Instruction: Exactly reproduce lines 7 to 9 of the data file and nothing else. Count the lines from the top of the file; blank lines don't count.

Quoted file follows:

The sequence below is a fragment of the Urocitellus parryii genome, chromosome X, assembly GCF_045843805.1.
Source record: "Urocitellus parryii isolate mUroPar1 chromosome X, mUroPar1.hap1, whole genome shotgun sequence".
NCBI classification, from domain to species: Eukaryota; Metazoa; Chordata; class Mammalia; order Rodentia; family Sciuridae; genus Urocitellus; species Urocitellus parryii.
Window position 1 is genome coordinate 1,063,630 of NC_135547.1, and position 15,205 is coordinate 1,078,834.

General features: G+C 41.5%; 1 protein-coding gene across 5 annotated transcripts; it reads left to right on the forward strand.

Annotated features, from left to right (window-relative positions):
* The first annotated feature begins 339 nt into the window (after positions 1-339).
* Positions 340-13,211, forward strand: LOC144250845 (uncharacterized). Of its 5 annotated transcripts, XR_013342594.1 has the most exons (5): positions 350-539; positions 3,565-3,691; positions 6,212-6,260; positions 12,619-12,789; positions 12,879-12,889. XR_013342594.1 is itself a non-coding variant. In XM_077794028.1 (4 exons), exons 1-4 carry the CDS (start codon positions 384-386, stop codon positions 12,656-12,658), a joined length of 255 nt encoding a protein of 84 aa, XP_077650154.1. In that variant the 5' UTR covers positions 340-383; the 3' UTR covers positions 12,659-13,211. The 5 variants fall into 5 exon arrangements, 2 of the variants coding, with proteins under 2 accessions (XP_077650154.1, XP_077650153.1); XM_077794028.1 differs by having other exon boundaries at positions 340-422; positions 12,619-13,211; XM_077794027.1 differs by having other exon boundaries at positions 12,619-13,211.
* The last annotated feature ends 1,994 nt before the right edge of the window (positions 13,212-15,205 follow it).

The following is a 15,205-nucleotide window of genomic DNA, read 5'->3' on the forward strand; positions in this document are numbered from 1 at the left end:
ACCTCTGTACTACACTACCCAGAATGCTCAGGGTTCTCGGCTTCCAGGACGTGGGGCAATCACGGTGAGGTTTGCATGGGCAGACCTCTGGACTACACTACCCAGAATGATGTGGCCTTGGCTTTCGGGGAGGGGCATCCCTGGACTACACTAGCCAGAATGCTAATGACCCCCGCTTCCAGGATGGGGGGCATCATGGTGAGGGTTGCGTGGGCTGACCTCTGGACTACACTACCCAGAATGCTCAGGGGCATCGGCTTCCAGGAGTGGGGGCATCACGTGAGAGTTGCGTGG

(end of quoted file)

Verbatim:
* The first annotated feature begins 339 nt into the window (after positions 1-339).
* Positions 340-13,211, forward strand: LOC144250845 (uncharacterized). Of its 5 annotated transcripts, XR_013342594.1 has the most exons (5): positions 350-539; positions 3,565-3,691; positions 6,212-6,260; positions 12,619-12,789; positions 12,879-12,889. XR_013342594.1 is itself a non-coding variant. In XM_077794028.1 (4 exons), exons 1-4 carry the CDS (start codon positions 384-386, stop codon positions 12,656-12,658), a joined length of 255 nt encoding a protein of 84 aa, XP_077650154.1. In that variant the 5' UTR covers positions 340-383; the 3' UTR covers positions 12,659-13,211. The 5 variants fall into 5 exon arrangements, 2 of the variants coding, with proteins under 2 accessions (XP_077650154.1, XP_077650153.1); XM_077794028.1 differs by having other exon boundaries at positions 340-422; positions 12,619-13,211; XM_077794027.1 differs by having other exon boundaries at positions 12,619-13,211.
* The last annotated feature ends 1,994 nt before the right edge of the window (positions 13,212-15,205 follow it).